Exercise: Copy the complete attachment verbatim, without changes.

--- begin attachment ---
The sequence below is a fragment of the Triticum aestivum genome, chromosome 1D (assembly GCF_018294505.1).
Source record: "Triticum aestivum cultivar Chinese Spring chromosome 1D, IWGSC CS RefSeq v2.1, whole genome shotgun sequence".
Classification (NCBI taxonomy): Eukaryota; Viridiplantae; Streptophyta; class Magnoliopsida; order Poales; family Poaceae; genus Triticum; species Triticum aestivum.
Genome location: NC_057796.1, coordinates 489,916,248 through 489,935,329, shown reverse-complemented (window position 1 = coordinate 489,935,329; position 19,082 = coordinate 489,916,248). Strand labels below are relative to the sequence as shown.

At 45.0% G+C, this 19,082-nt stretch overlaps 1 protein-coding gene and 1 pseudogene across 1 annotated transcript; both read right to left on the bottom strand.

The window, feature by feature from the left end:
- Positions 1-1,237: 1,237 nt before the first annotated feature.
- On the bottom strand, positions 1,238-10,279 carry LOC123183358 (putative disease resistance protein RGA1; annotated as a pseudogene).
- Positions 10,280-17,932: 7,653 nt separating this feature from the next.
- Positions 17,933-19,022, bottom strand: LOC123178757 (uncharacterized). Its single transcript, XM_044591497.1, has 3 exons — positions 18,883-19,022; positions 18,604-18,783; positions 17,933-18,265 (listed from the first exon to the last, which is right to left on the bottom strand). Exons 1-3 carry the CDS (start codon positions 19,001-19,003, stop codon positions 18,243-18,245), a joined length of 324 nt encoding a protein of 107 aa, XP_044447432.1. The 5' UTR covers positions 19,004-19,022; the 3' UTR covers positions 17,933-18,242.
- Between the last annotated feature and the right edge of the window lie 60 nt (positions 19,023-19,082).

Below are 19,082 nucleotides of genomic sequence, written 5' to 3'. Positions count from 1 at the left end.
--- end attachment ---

The sequence below is a fragment of the Triticum aestivum genome, chromosome 1D (assembly GCF_018294505.1).
Source record: "Triticum aestivum cultivar Chinese Spring chromosome 1D, IWGSC CS RefSeq v2.1, whole genome shotgun sequence".
Classification (NCBI taxonomy): Eukaryota; Viridiplantae; Streptophyta; class Magnoliopsida; order Poales; family Poaceae; genus Triticum; species Triticum aestivum.
Genome location: NC_057796.1, coordinates 489,916,248 through 489,935,329, shown reverse-complemented (window position 1 = coordinate 489,935,329; position 19,082 = coordinate 489,916,248). Strand labels below are relative to the sequence as shown.

At 45.0% G+C, this 19,082-nt stretch overlaps 1 protein-coding gene and 1 pseudogene across 1 annotated transcript; both read right to left on the bottom strand.

The window, feature by feature from the left end:
- Positions 1-1,237: 1,237 nt before the first annotated feature.
- On the bottom strand, positions 1,238-10,279 carry LOC123183358 (putative disease resistance protein RGA1; annotated as a pseudogene).
- Positions 10,280-17,932: 7,653 nt separating this feature from the next.
- Positions 17,933-19,022, bottom strand: LOC123178757 (uncharacterized). Its single transcript, XM_044591497.1, has 3 exons — positions 18,883-19,022; positions 18,604-18,783; positions 17,933-18,265 (listed from the first exon to the last, which is right to left on the bottom strand). Exons 1-3 carry the CDS (start codon positions 19,001-19,003, stop codon positions 18,243-18,245), a joined length of 324 nt encoding a protein of 107 aa, XP_044447432.1. The 5' UTR covers positions 19,004-19,022; the 3' UTR covers positions 17,933-18,242.
- Between the last annotated feature and the right edge of the window lie 60 nt (positions 19,023-19,082).

Below are 19,082 nucleotides of genomic sequence, written 5' to 3'. Positions count from 1 at the left end.